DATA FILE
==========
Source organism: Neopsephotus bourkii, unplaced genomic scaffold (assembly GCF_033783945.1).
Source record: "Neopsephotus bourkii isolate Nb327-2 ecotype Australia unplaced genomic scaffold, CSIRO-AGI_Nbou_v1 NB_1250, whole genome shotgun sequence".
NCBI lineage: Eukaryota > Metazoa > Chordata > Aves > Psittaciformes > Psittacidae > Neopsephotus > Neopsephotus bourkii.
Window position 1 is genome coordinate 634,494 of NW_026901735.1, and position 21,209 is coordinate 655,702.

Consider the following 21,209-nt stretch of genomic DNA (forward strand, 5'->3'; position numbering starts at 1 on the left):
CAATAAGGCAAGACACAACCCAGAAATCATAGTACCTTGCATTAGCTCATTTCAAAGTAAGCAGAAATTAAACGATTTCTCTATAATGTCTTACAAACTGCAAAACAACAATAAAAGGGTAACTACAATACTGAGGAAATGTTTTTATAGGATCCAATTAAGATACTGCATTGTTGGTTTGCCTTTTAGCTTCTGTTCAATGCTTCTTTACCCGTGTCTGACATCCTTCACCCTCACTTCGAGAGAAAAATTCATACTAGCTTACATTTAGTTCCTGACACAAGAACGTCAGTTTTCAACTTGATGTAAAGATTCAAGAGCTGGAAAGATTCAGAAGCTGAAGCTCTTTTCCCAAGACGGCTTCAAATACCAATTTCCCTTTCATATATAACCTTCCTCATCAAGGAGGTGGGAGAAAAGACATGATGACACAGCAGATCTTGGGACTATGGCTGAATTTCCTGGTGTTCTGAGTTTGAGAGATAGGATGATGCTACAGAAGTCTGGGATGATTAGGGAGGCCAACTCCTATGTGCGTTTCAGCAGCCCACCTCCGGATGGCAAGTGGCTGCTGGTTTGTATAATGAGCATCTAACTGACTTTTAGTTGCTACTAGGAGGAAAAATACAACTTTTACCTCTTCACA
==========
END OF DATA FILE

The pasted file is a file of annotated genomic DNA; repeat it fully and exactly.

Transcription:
Source organism: Neopsephotus bourkii, unplaced genomic scaffold (assembly GCF_033783945.1).
Source record: "Neopsephotus bourkii isolate Nb327-2 ecotype Australia unplaced genomic scaffold, CSIRO-AGI_Nbou_v1 NB_1250, whole genome shotgun sequence".
NCBI lineage: Eukaryota > Metazoa > Chordata > Aves > Psittaciformes > Psittacidae > Neopsephotus > Neopsephotus bourkii.
Window position 1 is genome coordinate 634,494 of NW_026901735.1, and position 21,209 is coordinate 655,702.

Consider the following 21,209-nt stretch of genomic DNA (forward strand, 5'->3'; position numbering starts at 1 on the left):
CAATAAGGCAAGACACAACCCAGAAATCATAGTACCTTGCATTAGCTCATTTCAAAGTAAGCAGAAATTAAACGATTTCTCTATAATGTCTTACAAACTGCAAAACAACAATAAAAGGGTAACTACAATACTGAGGAAATGTTTTTATAGGATCCAATTAAGATACTGCATTGTTGGTTTGCCTTTTAGCTTCTGTTCAATGCTTCTTTACCCGTGTCTGACATCCTTCACCCTCACTTCGAGAGAAAAATTCATACTAGCTTACATTTAGTTCCTGACACAAGAACGTCAGTTTTCAACTTGATGTAAAGATTCAAGAGCTGGAAAGATTCAGAAGCTGAAGCTCTTTTCCCAAGACGGCTTCAAATACCAATTTCCCTTTCATATATAACCTTCCTCATCAAGGAGGTGGGAGAAAAGACATGATGACACAGCAGATCTTGGGACTATGGCTGAATTTCCTGGTGTTCTGAGTTTGAGAGATAGGATGATGCTACAGAAGTCTGGGATGATTAGGGAGGCCAACTCCTATGTGCGTTTCAGCAGCCCACCTCCGGATGGCAAGTGGCTGCTGGTTTGTATAATGAGCATCTAACTGACTTTTAGTTGCTACTAGGAGGAAAAATACAACTTTTACCTCTTCACA